5 Reasons Ravens Are Super Smart Birds
Ravens, members of the clever Corvid family, have the largest brain in relation to body size, of any bird. They are excellent problem solvers, can create and use tools and have superb memories. Scientists consider an animal's ability to learn, or problem solve, as the best indicators of overall intelligence; ravens score up there with primates, dolphins, and elephants, in tests intended to measure animal smarts. Here are some examples of tests and observations which have lead us humans to believe that ravens are the smartest of all birds.
Multi-Step Problem Solving
A few years back, scientists Bernd Heinrich and Thomas Bugnyar devised this experiment for testing Corvid cleverness: a piece of meat was hung on a string from a perch. The bird's only method to attain the meat was to pull the string up, secure it with one foot, then pull again; the bird had to repeat this many times before the meat was within reach.
Some adult ravens were able to complete the task in about 30 seconds, and on their first try. Because this is not a situation that a bird would likely encounter in the wild, it was concluded that the birds were using logic to solve the puzzle.
One study by Helmut Prior, called the "mirror mark test," has been used to determine if certain species recognize their reflection as themselves. Researchers simply placed a yellow or red marker on the animal, in a place that could only be seen in a mirror. If the animal looks at its reflection, then attempts to remove the marker, obviously they understand they are looking at their own reflection.
Until this test was done with Corvids, the only species to have passed the test were humans (over the age of 18 months), apes, dolphins and elephants. Even our intelligent dogs and cats do not understand this one. Needless to say, many of the Corvids passed with flying colors.
In addition to recognizing their own reflection, ravens recognize and remember individual human faces. There have been many reports of ravens, crows or magpies that heckle certain individuals after that person has aggravated the bird(s) in some way. Take for example, the janitor that would shoosh the ravens away from the garbage, only to be pursued by squawking birds when going to his car days later, and in different clothing.
Or how about the Seattle college researchers who performed the following experiment to find out just exactly what these birds remember.
Seven crows were captured and banded by researchers wearing specific masks. The birds were then released onto the college campus. Whenever the researchers walked around campus in the masks, they were trailed by screeching crows in leg bands. If they wore different masks or no masks, the birds did not react.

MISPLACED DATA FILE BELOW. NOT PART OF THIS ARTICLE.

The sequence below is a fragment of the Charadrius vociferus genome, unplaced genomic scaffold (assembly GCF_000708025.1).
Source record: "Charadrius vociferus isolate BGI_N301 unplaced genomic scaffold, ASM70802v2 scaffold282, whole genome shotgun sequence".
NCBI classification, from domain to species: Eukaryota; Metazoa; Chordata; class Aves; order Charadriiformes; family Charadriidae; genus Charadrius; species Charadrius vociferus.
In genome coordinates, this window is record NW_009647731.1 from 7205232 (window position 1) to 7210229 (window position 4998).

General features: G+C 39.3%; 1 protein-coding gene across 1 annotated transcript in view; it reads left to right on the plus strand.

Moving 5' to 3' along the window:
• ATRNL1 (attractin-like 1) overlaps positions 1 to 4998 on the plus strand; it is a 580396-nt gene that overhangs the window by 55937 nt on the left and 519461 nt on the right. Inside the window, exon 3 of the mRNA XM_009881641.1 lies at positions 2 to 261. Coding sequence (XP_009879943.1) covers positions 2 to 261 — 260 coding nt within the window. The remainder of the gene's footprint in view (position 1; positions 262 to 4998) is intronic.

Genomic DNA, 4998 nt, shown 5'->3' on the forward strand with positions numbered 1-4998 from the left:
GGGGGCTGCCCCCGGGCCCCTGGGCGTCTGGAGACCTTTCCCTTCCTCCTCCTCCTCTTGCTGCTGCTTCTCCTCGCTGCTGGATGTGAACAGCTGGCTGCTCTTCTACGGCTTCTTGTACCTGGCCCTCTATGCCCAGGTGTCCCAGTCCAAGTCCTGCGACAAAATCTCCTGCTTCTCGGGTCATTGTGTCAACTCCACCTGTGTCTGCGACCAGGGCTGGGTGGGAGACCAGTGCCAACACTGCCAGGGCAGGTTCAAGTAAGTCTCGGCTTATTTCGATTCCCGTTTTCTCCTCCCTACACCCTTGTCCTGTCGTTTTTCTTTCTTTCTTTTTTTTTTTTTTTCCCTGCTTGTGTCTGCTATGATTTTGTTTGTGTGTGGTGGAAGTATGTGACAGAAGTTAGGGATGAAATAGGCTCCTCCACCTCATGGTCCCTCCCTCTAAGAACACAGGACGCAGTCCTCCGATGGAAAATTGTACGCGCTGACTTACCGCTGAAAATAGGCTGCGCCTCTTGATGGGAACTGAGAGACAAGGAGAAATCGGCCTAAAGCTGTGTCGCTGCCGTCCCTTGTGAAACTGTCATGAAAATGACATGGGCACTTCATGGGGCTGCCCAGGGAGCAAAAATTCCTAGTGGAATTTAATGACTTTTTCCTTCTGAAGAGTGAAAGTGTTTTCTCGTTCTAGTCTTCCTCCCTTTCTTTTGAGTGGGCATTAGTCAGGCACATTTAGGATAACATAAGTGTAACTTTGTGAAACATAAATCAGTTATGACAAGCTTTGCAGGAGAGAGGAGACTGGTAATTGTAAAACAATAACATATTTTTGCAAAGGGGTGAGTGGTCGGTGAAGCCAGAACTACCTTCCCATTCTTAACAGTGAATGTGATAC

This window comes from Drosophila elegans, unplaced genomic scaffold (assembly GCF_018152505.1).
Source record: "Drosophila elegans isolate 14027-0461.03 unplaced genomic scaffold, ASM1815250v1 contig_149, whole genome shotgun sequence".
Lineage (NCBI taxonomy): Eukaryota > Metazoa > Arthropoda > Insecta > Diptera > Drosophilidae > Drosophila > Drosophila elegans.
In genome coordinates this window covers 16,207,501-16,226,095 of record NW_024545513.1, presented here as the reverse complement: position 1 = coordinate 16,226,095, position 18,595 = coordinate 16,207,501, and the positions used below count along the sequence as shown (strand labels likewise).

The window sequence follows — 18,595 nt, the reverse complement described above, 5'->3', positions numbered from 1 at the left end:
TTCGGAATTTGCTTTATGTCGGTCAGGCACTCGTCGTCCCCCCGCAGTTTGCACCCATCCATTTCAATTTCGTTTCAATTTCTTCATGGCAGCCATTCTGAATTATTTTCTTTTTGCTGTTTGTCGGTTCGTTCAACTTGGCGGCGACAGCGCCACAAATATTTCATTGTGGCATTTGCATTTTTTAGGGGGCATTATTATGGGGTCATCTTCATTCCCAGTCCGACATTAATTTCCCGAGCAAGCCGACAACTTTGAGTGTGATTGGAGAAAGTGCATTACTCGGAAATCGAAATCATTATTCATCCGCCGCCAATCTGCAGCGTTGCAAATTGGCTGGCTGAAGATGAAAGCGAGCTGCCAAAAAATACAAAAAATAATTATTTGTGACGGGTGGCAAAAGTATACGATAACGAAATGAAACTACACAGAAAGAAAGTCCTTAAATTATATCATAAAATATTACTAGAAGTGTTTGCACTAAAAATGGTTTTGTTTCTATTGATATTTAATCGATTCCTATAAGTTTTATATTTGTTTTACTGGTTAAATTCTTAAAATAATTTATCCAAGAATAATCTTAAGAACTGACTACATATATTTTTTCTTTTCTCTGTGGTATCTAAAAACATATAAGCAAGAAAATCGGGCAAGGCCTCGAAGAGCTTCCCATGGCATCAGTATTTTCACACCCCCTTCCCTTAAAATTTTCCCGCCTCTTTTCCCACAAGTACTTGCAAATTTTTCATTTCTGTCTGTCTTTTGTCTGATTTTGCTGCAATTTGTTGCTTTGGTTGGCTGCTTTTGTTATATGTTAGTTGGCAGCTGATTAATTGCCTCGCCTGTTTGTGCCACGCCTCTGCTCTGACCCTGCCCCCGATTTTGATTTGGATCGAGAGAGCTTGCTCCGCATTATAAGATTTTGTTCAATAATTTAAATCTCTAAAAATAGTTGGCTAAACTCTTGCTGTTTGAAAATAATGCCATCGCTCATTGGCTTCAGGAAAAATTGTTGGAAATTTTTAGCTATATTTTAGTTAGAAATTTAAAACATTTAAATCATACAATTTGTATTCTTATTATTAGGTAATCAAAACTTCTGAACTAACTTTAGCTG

Within a few days, there came another interesting development. Many non-banded crows were reacting to the masked men, and again, only the right masks. How did the other crows know which faces were the guilty ones? Were the birds capable of communicating their experience, as well as a clear description of the kidnappers, to one another?
Licenses and Laws
It is illegal in the U.S. (and many other countries,) to keep a wild bird in your possession without a permit...even if you are trying to help it. If you find an injured bird, contact a wild bird rehabilitator right away. For more info on this, click here:
Tool Building and Use
In a 2004 study by Hunt and Gray, Corvids were given a log which was full of food, but had holes too small for their beaks. The birds were also given bits of wire, which they easily crafted into hooks to gain access to the food.
I personally watched one raven attempt to reach swallow eggs that were far inside a roof drain. After assessing the distance required to reach the nest, the raven flew off and soon returned with the perfect stick. Skillfully, he flicked the eggs from the nest and into his reach, and then enjoyed a good breakfast. I did feel a bit bad for the swallows, but hey, everyone's gotta eat!
Scientists have identified over 33 different categories of vocalizations used by ravens. Each category encompasses many different calls which are separated according to sound and situation. Additionally, ravens communicate through gestures such as pointing, a behavior previously thought exclusive to primates.
Read more in Scientific American:
- Ravens Use 'Hand' Gestures to Communicate: Scientific American
The finding marks the first time researchers have seen gestures used in this way in the wild by animals other than primates
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